Religious change and continuity among the Ami of Taiwan
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Within a few years of the end of World War Two Christianity had spread to every Taiwanese aboriginal group. Nowadays a variety of Christian churches play an important role in aboriginal society. This study is about conversion to Christianity and its aftermath in an aboriginal village. Fieldwork was conducted among the Ami (one of the nine Taiwanese aboriginal groups), in Iwan, a village on the eastern coastal of Taiwan. In this study the individual interests of social actors are emphasised. I suggest that not only political leaders had special motives (i.e. to pursue political power) in conversion, but also ordinary people had their own interests too (i.e. to pursue a better life in the future). In this sense we might say that the meanings, functions, purposes and aims imputed to religion by converts are arrived at through local dialogues. Religious conversion happened against a historical background of long and sustained contact with colonising immigrants (e.g. Japanese and Chinese). During colonial rule. Ami social life expanded radically and mass conversion took place, in the 1950s, when a common dissatisfaction with life was felt. I argue that relative deprivation was an important factor in this conversion and it became significant because of the emphasis put on it by local political leaders. The adoption of different Christian churches is best understood from the perspective of internal political relations and the careers of political leaders. In general I argue that through the articulations of prominent Ami leaders various external phenomena have been integrated into Ami life and successful articulations have also helped certain political leaders to pursue or maintain their authority.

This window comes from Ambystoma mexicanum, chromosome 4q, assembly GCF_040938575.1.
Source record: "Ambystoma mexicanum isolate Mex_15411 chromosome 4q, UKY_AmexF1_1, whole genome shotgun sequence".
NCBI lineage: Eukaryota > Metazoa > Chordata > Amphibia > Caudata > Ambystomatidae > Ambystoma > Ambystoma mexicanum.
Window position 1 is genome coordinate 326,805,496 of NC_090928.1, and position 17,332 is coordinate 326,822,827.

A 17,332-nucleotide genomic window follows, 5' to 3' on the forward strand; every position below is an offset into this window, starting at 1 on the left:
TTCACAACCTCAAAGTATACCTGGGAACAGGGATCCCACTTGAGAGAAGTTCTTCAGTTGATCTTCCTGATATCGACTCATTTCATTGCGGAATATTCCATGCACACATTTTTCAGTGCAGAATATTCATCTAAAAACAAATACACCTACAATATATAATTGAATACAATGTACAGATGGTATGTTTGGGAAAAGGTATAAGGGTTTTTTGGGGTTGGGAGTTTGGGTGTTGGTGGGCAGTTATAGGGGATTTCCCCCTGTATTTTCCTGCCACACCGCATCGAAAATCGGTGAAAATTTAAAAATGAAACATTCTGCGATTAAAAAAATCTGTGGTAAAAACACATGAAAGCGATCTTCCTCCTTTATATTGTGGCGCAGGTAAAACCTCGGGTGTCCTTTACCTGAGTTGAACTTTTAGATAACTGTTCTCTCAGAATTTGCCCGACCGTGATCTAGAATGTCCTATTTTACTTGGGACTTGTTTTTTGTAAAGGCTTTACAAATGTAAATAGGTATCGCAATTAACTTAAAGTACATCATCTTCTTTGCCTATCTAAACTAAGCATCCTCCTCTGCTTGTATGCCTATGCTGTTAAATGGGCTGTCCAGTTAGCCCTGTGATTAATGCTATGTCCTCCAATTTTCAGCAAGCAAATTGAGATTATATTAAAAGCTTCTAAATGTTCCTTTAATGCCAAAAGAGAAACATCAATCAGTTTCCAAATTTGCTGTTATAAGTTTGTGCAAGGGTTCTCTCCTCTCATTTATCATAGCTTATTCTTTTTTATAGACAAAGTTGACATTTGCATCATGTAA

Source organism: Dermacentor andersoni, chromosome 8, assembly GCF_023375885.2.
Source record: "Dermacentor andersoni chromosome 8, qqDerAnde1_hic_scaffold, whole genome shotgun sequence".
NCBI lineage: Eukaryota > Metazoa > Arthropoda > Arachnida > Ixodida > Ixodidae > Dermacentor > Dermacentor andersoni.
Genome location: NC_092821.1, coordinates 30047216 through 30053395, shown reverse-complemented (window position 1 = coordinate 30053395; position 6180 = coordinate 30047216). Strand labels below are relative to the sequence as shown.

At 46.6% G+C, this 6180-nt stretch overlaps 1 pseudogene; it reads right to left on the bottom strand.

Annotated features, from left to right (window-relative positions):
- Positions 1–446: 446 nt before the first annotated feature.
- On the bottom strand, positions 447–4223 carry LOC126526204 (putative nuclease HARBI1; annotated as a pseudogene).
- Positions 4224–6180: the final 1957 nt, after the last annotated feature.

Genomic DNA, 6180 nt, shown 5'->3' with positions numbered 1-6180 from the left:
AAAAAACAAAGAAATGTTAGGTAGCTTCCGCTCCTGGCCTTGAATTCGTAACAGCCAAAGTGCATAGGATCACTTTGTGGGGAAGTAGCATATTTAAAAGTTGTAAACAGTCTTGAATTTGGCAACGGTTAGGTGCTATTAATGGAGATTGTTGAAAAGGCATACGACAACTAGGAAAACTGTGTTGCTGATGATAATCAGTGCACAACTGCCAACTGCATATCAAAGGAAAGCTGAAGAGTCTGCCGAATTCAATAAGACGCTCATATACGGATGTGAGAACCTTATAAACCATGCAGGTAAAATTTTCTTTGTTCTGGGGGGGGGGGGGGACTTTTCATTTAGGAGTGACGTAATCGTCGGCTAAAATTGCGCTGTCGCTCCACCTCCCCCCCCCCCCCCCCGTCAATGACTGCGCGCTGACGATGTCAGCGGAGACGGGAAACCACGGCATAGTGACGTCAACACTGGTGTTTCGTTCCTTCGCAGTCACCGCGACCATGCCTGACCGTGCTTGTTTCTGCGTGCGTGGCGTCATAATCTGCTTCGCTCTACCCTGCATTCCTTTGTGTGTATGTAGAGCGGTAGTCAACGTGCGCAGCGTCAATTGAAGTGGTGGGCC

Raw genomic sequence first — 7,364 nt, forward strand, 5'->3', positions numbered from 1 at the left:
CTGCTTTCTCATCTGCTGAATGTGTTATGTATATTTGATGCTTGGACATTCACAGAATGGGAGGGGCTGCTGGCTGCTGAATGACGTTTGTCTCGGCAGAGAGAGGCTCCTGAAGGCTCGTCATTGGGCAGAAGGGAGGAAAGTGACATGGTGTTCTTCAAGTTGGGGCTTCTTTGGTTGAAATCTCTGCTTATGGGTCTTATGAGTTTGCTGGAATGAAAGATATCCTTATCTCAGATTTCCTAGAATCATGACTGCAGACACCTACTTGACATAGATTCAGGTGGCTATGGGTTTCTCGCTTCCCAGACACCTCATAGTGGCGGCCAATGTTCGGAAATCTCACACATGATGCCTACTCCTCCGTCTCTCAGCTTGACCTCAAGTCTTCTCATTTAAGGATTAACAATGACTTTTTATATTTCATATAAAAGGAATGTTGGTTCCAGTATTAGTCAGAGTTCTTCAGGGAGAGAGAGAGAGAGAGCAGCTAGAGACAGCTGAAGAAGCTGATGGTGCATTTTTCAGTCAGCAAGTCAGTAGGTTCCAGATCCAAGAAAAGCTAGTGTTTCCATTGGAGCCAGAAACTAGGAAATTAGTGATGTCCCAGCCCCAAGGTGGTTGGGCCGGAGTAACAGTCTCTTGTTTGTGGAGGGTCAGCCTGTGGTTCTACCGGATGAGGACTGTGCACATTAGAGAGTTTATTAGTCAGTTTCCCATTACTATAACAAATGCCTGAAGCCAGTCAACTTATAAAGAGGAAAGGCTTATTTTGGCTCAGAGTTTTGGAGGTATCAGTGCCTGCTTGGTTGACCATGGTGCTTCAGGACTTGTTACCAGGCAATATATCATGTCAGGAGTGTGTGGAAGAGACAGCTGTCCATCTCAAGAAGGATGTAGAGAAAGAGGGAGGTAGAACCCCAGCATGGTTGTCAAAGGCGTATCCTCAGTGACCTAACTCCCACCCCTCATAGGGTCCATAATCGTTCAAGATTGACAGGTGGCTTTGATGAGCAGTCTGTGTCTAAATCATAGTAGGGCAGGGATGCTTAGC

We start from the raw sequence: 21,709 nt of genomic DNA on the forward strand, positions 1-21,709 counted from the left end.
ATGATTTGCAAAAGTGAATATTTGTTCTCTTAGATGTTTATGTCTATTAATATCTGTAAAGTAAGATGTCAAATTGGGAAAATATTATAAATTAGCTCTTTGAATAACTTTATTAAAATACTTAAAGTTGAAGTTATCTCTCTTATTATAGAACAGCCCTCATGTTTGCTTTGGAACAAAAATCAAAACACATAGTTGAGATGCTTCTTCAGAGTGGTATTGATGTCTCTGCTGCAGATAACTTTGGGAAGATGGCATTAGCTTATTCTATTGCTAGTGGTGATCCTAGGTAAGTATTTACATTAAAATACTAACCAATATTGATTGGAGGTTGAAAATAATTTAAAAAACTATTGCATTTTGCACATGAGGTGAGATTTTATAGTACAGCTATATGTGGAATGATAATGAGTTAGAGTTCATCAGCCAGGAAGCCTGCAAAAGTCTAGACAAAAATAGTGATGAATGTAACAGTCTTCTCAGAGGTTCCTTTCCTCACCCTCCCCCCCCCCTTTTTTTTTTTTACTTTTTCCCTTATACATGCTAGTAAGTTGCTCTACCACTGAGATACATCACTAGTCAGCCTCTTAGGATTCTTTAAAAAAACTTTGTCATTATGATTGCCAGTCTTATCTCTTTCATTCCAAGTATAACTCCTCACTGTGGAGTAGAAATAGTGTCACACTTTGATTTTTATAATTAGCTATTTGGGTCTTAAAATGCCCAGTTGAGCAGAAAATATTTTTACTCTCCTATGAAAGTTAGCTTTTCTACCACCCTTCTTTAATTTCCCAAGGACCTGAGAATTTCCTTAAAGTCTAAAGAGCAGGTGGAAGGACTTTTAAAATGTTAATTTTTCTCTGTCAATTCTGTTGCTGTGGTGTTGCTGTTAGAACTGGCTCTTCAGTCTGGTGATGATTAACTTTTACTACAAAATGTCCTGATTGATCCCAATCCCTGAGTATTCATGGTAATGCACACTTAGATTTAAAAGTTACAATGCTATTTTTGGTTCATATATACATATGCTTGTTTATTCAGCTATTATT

Thesis, PhD Doctor of Philosophy
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